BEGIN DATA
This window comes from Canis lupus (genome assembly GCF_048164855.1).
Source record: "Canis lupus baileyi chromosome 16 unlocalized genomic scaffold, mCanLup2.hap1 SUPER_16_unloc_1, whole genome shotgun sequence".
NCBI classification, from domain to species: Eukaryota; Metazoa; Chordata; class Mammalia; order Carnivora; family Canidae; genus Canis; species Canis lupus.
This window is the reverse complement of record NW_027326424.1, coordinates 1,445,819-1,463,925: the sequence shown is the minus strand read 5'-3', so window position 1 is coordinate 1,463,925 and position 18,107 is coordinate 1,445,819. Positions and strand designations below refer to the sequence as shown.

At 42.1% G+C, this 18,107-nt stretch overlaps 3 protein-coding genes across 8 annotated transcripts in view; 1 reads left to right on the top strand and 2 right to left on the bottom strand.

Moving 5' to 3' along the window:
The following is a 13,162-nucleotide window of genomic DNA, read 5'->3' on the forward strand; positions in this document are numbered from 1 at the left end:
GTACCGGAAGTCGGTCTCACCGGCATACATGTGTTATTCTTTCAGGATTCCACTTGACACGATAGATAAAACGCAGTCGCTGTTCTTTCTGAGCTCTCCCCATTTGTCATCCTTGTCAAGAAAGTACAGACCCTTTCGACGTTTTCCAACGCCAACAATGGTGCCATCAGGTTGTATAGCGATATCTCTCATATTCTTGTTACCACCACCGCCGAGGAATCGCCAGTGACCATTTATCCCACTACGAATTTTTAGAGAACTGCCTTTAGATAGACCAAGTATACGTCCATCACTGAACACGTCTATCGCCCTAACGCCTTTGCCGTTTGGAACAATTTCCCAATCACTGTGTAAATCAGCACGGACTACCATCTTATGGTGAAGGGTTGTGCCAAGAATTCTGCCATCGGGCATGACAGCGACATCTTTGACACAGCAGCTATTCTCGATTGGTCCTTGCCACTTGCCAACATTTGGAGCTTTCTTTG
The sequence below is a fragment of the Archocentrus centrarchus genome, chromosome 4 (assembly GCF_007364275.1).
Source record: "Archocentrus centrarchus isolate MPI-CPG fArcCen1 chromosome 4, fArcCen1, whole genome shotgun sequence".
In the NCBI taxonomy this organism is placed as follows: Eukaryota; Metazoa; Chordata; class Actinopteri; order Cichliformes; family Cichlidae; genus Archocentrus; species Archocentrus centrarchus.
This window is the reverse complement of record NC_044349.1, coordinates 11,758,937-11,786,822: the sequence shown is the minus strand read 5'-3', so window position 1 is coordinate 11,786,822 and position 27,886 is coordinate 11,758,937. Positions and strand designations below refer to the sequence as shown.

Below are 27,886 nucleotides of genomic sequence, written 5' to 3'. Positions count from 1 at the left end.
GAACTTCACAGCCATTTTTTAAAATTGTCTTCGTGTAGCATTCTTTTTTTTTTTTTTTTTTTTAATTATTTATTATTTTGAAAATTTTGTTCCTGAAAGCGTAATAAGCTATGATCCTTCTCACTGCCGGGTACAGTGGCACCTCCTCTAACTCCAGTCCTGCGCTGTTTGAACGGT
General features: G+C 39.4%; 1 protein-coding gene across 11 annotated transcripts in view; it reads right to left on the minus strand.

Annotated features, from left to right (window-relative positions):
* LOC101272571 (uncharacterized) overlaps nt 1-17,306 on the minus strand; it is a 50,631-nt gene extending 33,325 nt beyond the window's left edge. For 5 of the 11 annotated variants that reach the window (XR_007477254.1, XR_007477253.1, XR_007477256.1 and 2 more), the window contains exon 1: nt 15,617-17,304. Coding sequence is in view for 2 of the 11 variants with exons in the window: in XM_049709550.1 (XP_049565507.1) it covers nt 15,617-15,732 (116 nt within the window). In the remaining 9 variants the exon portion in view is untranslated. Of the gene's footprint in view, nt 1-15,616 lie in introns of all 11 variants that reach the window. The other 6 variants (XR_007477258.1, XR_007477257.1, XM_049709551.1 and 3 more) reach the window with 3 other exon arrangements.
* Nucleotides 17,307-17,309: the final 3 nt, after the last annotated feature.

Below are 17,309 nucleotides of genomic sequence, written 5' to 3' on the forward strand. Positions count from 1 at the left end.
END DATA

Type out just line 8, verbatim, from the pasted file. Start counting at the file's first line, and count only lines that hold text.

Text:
GTACCGGAAGTCGGTCTCACCGGCATACATGTGTTATTCTTTCAGGATTCCACTTGACACGATAGATAAAACGCAGTCGCTGTTCTTTCTGAGCTCTCCCCATTTGTCATCCTTGTCAAGAAAGTACAGACCCTTTCGACGTTTTCCAACGCCAACAATGGTGCCATCAGGTTGTATAGCGATATCTCTCATATTCTTGTTACCACCACCGCCGAGGAATCGCCAGTGACCATTTATCCCACTACGAATTTTTAGAGAACTGCCTTTAGATAGACCAAGTATACGTCCATCACTGAACACGTCTATCGCCCTAACGCCTTTGCCGTTTGGAACAATTTCCCAATCACTGTGTAAATCAGCACGGACTACCATCTTATGGTGAAGGGTTGTGCCAAGAATTCTGCCATCGGGCATGACAGCGACATCTTTGACACAGCAGCTATTCTCGATTGGTCCTTGCCACTTGCCAACATTTGGAGCTTTCTTTG